Philippines summons US envoy to clarify ‘threat to democracy’ black mark on Duterte
Last week, the US intelligence community, in their Worldwide Threat Assessment report, listed President Rodrigo Duterte as one of the leaders in Southeast Asia who continue to pose a “threat” to democracy and human rights. The assessment suggested the 72-year-old leader could “suspend” the country's constitution and impose nationwide martial law. It also accused Duterte of using social media to spread government views and to counter online criticism of the government.
The tiny mention of Duterte in the 28-page report struck the heart of the Philippine administration. Taking it as an insult, Manila summoned the US ambassador to the Philippines on Thursday to explain the US intelligence assessment and to preserve a thaw in relations witnessed under Trump.
After US Ambassador Sung Kim “explained the nature of the report” to Executive Secretary Salvador Medialdea, the two countries “discussed shared interests and possibilities for expanding our partnership,” the US embassy said in a statement. The US side confirmed its commitment to collaboration and reaffirmed the “strength of the broad and deep bilateral relationship.”
Following the meeting, the Philippine side urged its embassy staff in the US to contact members of the intelligence community to provide them with “accurate” picture of Duterte’s reforms in the country.
“Medialdea instructed the Department of Foreign Affairs, through our Philippine embassy in Washington, DC, to coordinate and engage with the US agencies involved in the writing of the assessment,” presidential palace spokesman Harry Roque said, following Thursday’s meeting. “Medialdea further directed our embassy officials and staff in the US to provide the latter accurate information on the realities happening on the ground in the Philippines.”
Following the publication of the US intelligence report, Chief Presidential Legal Counsel Salvador Panelo defended the Philippine president, saying his policies are only targeting “criminal elements, drug lords [and] corrupt government officials.”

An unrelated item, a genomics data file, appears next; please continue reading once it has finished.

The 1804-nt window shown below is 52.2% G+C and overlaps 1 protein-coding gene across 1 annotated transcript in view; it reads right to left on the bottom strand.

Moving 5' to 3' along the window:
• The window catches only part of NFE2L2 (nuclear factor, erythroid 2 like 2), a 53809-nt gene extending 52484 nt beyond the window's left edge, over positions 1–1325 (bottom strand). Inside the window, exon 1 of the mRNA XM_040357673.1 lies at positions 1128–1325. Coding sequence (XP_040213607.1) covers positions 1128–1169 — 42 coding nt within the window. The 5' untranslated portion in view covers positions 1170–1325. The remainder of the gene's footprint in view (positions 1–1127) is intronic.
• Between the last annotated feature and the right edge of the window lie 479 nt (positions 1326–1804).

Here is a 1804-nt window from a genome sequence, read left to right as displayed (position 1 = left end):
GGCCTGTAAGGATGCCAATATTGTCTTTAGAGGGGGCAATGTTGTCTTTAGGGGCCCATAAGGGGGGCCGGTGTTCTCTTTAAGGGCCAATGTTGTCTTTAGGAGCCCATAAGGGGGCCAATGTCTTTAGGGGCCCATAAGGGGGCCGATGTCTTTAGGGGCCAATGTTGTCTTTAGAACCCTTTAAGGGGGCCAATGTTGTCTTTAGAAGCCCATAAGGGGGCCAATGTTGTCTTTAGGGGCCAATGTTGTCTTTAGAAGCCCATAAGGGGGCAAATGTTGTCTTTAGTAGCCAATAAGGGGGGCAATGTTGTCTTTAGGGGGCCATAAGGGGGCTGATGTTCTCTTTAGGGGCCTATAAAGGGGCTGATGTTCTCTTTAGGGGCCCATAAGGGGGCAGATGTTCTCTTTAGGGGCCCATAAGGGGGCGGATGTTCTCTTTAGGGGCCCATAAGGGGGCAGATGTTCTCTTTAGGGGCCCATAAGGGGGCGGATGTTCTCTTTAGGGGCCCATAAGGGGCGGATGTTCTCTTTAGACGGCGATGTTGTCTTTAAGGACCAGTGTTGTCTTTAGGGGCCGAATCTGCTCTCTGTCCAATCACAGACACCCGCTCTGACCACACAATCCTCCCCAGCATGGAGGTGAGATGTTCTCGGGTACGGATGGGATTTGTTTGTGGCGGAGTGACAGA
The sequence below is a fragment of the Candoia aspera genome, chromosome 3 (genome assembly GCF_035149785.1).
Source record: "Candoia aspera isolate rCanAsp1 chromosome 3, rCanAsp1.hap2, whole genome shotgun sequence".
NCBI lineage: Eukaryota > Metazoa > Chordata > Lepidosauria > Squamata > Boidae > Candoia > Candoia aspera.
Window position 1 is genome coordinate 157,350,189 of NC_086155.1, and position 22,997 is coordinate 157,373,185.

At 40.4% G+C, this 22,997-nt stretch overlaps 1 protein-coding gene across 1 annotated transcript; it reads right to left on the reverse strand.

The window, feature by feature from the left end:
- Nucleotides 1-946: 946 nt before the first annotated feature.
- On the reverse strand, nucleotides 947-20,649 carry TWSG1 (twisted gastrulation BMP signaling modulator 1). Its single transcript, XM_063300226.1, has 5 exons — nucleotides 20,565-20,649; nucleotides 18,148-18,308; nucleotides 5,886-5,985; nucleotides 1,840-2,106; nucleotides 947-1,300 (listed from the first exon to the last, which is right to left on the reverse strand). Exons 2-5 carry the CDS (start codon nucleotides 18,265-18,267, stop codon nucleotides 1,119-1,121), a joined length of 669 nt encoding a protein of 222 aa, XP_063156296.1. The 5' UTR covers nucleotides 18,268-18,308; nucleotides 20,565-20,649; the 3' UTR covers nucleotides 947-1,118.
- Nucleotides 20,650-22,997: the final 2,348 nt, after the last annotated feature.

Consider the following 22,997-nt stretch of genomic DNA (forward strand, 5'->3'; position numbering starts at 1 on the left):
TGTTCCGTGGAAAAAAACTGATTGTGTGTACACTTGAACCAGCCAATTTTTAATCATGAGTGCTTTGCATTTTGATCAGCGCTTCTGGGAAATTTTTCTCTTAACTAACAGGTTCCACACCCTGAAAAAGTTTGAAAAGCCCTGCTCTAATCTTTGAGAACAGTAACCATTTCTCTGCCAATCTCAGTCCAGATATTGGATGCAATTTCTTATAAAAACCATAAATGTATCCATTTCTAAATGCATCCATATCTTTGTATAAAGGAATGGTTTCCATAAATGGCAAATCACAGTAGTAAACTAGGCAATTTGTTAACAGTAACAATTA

“An autocracy is not prevalent, as they would like everyone to believe. Our media are still able to broadcast and print what they want, ‘fake news’ included. Our judiciary and the courts are functioning as usual. Our legislature remains independent and basic services are still being delivered,” Roque noted on Wednesday. “There is no revolutionary government or nationwide martial law, which US intelligence officials are saying that the President might declare or impose.”
Duterte declared martial law in the southern part of the country last year, in response to a siege in Marawi which was conducted by a militant group linked to Islamic State (IS, formerly ISIS/ISIL) terrorists. Martial law in that area has been extended through the end of 2018.
'If I overstay and wanted to become a dictator, shoot me, I am not joking' - Duterte https://t.co/mbk1C5h3Mv— RT (@RT_com) January 22, 2018
The Philippines’ president has consistently made headlines since coming into office in mid-2016 on a vow to end the country’s drug problem. His brutal crackdown has seen over 4,000 suspected drug users and dealers killed, many of whom were murdered by "unidentified gunmen."
Duterte has also become known for his no-holds-barred rhetoric, calling former US President Barack Obama a “son of a b**ch” and telling him to “go to hell.” But his anti-American stance witnessed a metamorphosis after Donald Trump assumed office. His affection towards Trump revolves around the fact that the US leader has shown no interest in openly criticizing the drug war. In an April phone call with Duterte, Trump even reportedly congratulated him for doing an “unbelievable job on the drug problem.”
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